A senior Turkish government official on Monday warned of a “major catastrophe” if the United States recognizes Jerusalem as Israel’s capital despite a flood of warnings from the Arab world.
“If the (current) status of Jerusalem is changed and another step is taken … that would be a major catastrophe,” Deputy Prime Minister Bekir Bozdag said during a televised press conference. “It would completely destroy the fragile peace process in the region, and lead to new conflicts, new disputes and new unrest.”
The status of Jerusalem is one of the most contentious issues of the long-running Israeli-Palestinian conflict.
US President Donald Trump faces a key decision this week on whether to recognize Jerusalem as Israel’s capital, potentially reversing years of United States policy and drawing a furious response from the Palestinian leadership and the Arab world.
Most of the international community, including the US as well as Turkey, does not formally recognize Jerusalem as Israel’s capital, insisting the issue can only be resolved through final status negotiations.
Turkish President Recep Tayyip Erdogan, a champion of the Palestinian cause, often criticizes Israel over its actions in the West Bank and Gaza Strip, despite a 2016 reconciliation deal after years of severed ties following Israel’s deadly raid on a Gaza-bound ship.
Bozdag, also government spokesman, on Monday said a US step to recognize Jerusalem as Israel’s capital would benefit “neither Israel … nor the region.”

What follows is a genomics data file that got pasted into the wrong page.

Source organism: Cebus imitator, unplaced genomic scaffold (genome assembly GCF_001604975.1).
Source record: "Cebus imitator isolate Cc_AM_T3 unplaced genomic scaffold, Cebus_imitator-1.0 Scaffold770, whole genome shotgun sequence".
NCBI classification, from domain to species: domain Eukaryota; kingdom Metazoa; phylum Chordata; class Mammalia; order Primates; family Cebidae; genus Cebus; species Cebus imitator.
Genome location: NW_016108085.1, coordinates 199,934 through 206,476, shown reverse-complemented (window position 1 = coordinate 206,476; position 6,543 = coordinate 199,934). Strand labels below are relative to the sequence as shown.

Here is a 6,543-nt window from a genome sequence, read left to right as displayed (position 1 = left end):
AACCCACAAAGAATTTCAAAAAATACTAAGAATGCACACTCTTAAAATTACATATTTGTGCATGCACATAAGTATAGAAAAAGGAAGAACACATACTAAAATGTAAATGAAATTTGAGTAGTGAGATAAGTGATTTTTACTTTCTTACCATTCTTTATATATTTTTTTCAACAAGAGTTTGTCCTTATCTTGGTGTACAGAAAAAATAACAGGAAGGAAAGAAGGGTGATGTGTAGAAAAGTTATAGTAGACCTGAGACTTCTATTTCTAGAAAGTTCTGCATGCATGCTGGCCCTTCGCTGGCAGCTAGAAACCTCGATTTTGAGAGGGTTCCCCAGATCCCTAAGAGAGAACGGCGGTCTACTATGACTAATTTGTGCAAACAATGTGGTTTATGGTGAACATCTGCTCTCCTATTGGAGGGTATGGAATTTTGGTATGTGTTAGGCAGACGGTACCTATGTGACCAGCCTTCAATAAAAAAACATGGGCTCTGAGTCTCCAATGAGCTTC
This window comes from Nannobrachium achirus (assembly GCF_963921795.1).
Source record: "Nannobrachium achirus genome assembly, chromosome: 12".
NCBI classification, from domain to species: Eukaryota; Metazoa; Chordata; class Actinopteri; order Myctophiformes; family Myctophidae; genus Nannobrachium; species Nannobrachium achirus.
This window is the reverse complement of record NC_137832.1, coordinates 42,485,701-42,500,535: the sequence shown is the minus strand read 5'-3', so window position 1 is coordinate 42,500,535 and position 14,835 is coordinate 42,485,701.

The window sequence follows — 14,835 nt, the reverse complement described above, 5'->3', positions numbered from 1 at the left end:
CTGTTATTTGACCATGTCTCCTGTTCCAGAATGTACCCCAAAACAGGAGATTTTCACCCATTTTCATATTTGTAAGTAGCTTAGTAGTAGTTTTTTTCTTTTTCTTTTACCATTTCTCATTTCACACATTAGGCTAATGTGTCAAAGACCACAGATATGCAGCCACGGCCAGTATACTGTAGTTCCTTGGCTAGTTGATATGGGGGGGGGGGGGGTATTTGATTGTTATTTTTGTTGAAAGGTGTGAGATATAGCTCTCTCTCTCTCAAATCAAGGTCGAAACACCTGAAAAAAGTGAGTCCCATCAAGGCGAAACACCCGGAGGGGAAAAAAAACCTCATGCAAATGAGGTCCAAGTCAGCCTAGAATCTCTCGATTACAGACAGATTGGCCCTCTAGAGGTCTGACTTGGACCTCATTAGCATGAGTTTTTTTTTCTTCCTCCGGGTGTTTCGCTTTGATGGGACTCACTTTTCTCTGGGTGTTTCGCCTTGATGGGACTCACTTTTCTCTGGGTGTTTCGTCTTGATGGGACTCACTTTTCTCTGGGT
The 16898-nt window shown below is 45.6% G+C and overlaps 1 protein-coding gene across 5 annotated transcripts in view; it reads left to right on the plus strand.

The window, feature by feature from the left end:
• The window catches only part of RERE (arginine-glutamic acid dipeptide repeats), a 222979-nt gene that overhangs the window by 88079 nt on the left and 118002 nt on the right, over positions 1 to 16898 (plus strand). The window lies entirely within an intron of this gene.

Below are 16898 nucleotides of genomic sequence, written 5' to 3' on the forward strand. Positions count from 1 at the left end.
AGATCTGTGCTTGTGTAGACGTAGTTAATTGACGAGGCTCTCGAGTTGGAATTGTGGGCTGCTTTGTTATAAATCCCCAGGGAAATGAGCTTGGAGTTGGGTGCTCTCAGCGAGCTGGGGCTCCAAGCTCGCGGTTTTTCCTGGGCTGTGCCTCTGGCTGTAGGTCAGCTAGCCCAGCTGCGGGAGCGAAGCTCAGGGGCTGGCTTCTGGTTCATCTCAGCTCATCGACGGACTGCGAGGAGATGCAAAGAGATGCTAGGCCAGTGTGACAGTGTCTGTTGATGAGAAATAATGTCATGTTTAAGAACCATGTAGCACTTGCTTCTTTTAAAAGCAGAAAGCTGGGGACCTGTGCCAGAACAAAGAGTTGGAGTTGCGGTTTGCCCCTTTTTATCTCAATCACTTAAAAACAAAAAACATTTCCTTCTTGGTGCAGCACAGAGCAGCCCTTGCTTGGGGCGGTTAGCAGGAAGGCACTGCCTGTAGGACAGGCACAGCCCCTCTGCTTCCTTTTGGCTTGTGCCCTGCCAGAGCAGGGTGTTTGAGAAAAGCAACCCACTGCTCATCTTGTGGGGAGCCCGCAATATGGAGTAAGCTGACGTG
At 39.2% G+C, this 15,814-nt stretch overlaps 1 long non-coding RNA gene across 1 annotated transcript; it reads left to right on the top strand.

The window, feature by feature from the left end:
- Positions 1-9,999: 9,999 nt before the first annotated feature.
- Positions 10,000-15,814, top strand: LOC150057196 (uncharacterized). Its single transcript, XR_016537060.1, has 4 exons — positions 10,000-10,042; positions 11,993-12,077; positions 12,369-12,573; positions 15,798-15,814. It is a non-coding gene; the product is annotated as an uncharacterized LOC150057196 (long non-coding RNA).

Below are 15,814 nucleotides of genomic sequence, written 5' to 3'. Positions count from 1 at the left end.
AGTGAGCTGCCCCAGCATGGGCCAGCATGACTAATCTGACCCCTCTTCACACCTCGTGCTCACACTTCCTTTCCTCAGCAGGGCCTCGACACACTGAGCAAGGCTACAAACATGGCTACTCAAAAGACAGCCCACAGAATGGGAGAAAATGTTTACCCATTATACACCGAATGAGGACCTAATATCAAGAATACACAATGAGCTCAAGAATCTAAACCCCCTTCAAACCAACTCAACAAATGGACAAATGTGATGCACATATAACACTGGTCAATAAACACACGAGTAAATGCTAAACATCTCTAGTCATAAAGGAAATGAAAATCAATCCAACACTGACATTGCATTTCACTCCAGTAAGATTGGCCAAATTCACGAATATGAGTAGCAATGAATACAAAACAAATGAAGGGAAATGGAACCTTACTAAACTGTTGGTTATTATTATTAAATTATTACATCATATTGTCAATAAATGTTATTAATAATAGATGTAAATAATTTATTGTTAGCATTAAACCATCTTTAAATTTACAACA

“It would not benefit anything. Rather than open new doors, it would drag the region into a new disaster.”
On Sunday the Arab League issued as similar warning, saying recognition would boost fanaticism and violence, and not serve the Israeli-Palestinian peace process.
Trump’s son-in-law and Middle East peace envoy Jared Kushner told the Saban Forum on Sunday the president is close to a decision on whether to recognize Jerusalem as Israel’s capital but has yet to make up his mind.
“It is unfortunate that some are insisting on carrying out this step without any regard to the dangers it carries to the stability of the Middle East and the whole world,” Ahmed Abul Gheit, head of the Arab League, told reporters in Cairo on Sunday.
“Nothing justifies this act… it will not serve peace or stability, instead it will nourish fanaticism and violence,” Abul Gheit said.
Palestinian Authority President Mahmoud Abbas echoed the sentiment, warning the White House earlier on Sunday that the move would jeopardize the administration’s peace efforts in the Mideast.
As of Sunday, Trump had not signed a waiver delaying the move of the US embassy to Jerusalem by another six months, and he has only until Monday to do so. A stream of media reports in recent days have indicated that the president intends to declare this week that he considers Jerusalem to be Israel’s capital, and possibly announce the embassy move.
A 1995 law requires the relocation of the US Embassy in Israel to Jerusalem, but provides the president with the prerogative to postpone the move every six months on national security grounds. Each of Trump’s three immediate predecessors — Bill Clinton, George W. Bush and Barack Obama — repeatedly exercised that right.
The Israeli government has long sought for the US to relocate its embassy and for the international community to recognize Jerusalem as Israel’s capital.